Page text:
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Michael League


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Here are a few albums that I'm listening to now. In this list, I decided to highlight several of the artists who will be at this year's GroundUP Music Festival, an experience dedicated to exposing open-minded listeners to new music.

1. Susana Baca, Eco De Sombras (Lusaka Bop, 2000)

My first introduction to arguably the most important figure in Afro-Peruvian music (as well as a former cultural ambassador of Perú) was this record. I actually played in a Susana Baca cover band in college at North Texas! Eco de Sombras is warm, spacious, velvety, and rich. A beautiful introduction to Peruvian music if you haven't discovered it.

2. Innov Gnawa, Innov Gnawa (Remix Culture, 2016)

One of my bands, Snarky Puppy, had the great pleasure of spending a week in Morocco this year rehearsing with the great Maalem Hamid El Kasri and performing at the incredible Gnawa Festival in Essouira. Experiencing this deep, beautiful, music in its natural habitat had a profound effect on many members of the band, and my love of gnawa music took a turn towards the obsessive. Fortunately, my current home city of Brooklyn has its own gnawa posse featuring the Maalem Hassan Ben Jaafer and my good friend Samir Langus. This record is intimate, airy, and trance-inducing-a great place to start your own gnawa addiction.

3. La Perla, Paren la Bulla (Self Produced, 2017)

La Perla is a group made of four Colombian percussionists and gaita players. I walked into a concert of theirs in Bogota and it felt more like a religious ceremony. The energy level never let up from start to finish, and watching the four women switch effortlessly from instrument to instrument blew me away. The lack of harmonic instruments-only vocals, gaitas, and percussion can be heard in the group-creates a resonance and space within the overall sound that is rarely heard in modern music.

4. Kardes Türküler, Yol (Kalan, 2017)

My favorite album from my favorite Turkish band. I kind of think of them as the Parliamental Funkadelic of Anatolia... they perform with up to 20 musicians and dancers at once, combining musical traditions from different regions of their massive country, speaking out against governmental abuses, and representing the under-represented while throwing a massive party on stage. This record is their lushest to date, and simultaneously grooving and beautiful from start to finish.

5. Chris Potter, Gratitude (Verve Music Group, 2001)

I keep coming back to this album. It changed my life when I heard it for the first time as a college freshman and it has never lost its vibrance to me. Chris is still my favorite tenor player, and while I love everything he does (whether chamber music or electric funk), this record has a really special balance between the spontaneity of its improvisations, the deep but fluid grooves (thank you, Brian Blade), and the main event, great compositions.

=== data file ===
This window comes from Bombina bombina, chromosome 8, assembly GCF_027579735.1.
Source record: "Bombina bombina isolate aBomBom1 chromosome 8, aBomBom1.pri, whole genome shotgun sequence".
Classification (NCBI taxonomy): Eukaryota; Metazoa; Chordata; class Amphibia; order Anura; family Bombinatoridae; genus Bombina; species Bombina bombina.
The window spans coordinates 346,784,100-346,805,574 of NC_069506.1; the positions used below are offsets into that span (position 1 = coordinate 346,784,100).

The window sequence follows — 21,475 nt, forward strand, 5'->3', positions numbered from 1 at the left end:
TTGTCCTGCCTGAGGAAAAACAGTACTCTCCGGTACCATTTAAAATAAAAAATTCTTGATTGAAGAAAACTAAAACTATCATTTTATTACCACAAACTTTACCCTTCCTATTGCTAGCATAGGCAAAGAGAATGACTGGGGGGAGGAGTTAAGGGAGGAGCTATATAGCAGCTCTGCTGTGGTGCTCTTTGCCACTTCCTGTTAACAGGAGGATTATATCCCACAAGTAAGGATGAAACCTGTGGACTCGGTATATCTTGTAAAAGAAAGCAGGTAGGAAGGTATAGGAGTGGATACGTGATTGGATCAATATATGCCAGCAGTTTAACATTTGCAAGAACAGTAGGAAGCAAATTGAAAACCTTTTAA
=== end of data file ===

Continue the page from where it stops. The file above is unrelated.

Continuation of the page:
6. Secret Trio, Soundscapes (Equinox Music & Entertainment, 2016)

This combination of one of the world's greatest oud players and composers, Ara Dinkjian, and two members of the New York Gypsy All-Stars, Tamer Pinarbasi (kanun) and Ismail Lumanovski (clarinet), has resulted in two albums that I listen to weekly if not daily.

7. Dirty Projectors, Bitte Orca (Domino, 2009)

So weird. So creative. Grooving. Melodic. Unique. I love this band, and I love this record the same after 8 years of listening to it.

8. Misirli Ahmet, The Great Mediterranean Masters (A.K. Müzik, 2005)

I listen to this album every day. The world's foremost doholla (massive ceramic bass darbuka) player, Misirli's grooves on this record provide constant inspiration for taking unique approaches to common meters and tempos. His command of the instrument is unreal! As a morning palette cleansing ritual, it's perfect.

9. Nancy Wilson, I Know I Love Him (Capitol Records, 1973)

This relatively unknown record with the great late Nancy and symphony orchestra (with Don Sebesky at the helm and the Crusaders in the rhythm section) was at my corner vinyl shop for $0.99. It was the first album I bought for my apartment in Brooklyn and by far the most played. Sexy, patient, '70s... Immaculately produced and arranged. And the voice! Unreal.

10. Bassekou Kouyate & Ngoni Ba, I Speak Fula (Sub Pop, 2009)

All the things I love about Malian music in one place. It's infectious from the first second to the last, with Bassekou's virtuosic ngoni playing as a treat, not the main event, in between beautiful compositions, deep grooves, and emotive vocals.

Photo credit: Stella K



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